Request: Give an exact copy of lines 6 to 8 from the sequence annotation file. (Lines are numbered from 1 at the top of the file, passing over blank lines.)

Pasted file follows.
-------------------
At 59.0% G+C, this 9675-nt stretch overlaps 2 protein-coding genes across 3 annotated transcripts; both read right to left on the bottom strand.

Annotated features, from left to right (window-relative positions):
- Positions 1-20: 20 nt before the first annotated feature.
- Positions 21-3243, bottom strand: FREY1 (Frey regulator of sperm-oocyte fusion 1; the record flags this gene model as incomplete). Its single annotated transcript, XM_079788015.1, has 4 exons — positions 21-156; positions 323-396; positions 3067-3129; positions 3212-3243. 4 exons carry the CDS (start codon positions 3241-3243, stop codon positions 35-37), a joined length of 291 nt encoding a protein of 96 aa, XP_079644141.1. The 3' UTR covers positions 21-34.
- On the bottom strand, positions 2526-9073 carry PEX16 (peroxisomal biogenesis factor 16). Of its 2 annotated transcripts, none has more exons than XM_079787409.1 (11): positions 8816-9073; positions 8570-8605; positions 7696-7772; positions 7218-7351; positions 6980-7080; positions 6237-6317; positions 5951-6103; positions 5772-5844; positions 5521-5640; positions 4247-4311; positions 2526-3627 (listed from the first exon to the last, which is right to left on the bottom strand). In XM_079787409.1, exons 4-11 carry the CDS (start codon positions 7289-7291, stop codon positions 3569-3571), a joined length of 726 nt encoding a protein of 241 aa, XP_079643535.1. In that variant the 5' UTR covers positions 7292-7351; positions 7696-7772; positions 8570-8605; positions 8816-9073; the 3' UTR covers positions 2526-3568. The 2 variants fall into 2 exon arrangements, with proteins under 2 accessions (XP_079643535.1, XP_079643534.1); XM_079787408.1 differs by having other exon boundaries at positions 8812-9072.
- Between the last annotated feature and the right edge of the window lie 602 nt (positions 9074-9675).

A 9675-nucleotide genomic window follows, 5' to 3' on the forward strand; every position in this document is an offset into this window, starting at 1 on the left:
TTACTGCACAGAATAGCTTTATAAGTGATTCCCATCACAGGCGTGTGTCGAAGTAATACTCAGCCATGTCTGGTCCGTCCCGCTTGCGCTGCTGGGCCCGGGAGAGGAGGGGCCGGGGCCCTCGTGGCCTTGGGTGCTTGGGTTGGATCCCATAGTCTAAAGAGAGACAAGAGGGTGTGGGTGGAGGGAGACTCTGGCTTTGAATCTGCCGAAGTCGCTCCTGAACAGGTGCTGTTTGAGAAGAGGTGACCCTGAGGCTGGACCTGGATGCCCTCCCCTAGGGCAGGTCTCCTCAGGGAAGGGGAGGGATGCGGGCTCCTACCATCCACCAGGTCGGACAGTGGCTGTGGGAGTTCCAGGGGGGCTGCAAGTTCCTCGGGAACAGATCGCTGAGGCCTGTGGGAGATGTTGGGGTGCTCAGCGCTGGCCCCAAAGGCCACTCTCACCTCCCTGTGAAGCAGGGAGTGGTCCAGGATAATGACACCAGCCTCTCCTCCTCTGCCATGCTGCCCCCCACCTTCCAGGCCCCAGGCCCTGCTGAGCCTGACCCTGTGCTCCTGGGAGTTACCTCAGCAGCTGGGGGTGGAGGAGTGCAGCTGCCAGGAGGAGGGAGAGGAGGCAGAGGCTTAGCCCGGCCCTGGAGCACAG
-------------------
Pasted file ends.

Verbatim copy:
- Between the last annotated feature and the right edge of the window lie 602 nt (positions 9074-9675).

A 9675-nucleotide genomic window follows, 5' to 3' on the forward strand; every position in this document is an offset into this window, starting at 1 on the left:
TTACTGCACAGAATAGCTTTATAAGTGATTCCCATCACAGGCGTGTGTCGAAGTAATACTCAGCCATGTCTGGTCCGTCCCGCTTGCGCTGCTGGGCCCGGGAGAGGAGGGGCCGGGGCCCTCGTGGCCTTGGGTGCTTGGGTTGGATCCCATAGTCTAAAGAGAGACAAGAGGGTGTGGGTGGAGGGAGACTCTGGCTTTGAATCTGCCGAAGTCGCTCCTGAACAGGTGCTGTTTGAGAAGAGGTGACCCTGAGGCTGGACCTGGATGCCCTCCCCTAGGGCAGGTCTCCTCAGGGAAGGGGAGGGATGCGGGCTCCTACCATCCACCAGGTCGGACAGTGGCTGTGGGAGTTCCAGGGGGGCTGCAAGTTCCTCGGGAACAGATCGCTGAGGCCTGTGGGAGATGTTGGGGTGCTCAGCGCTGGCCCCAAAGGCCACTCTCACCTCCCTGTGAAGCAGGGAGTGGTCCAGGATAATGACACCAGCCTCTCCTCCTCTGCCATGCTGCCCCCCACCTTCCAGGCCCCAGGCCCTGCTGAGCCTGACCCTGTGCTCCTGGGAGTTACCTCAGCAGCTGGGGGTGGAGGAGTGCAGCTGCCAGGAGGAGGGAGAGGAGGCAGAGGCTTAGCCCGGCCCTGGAGCACAG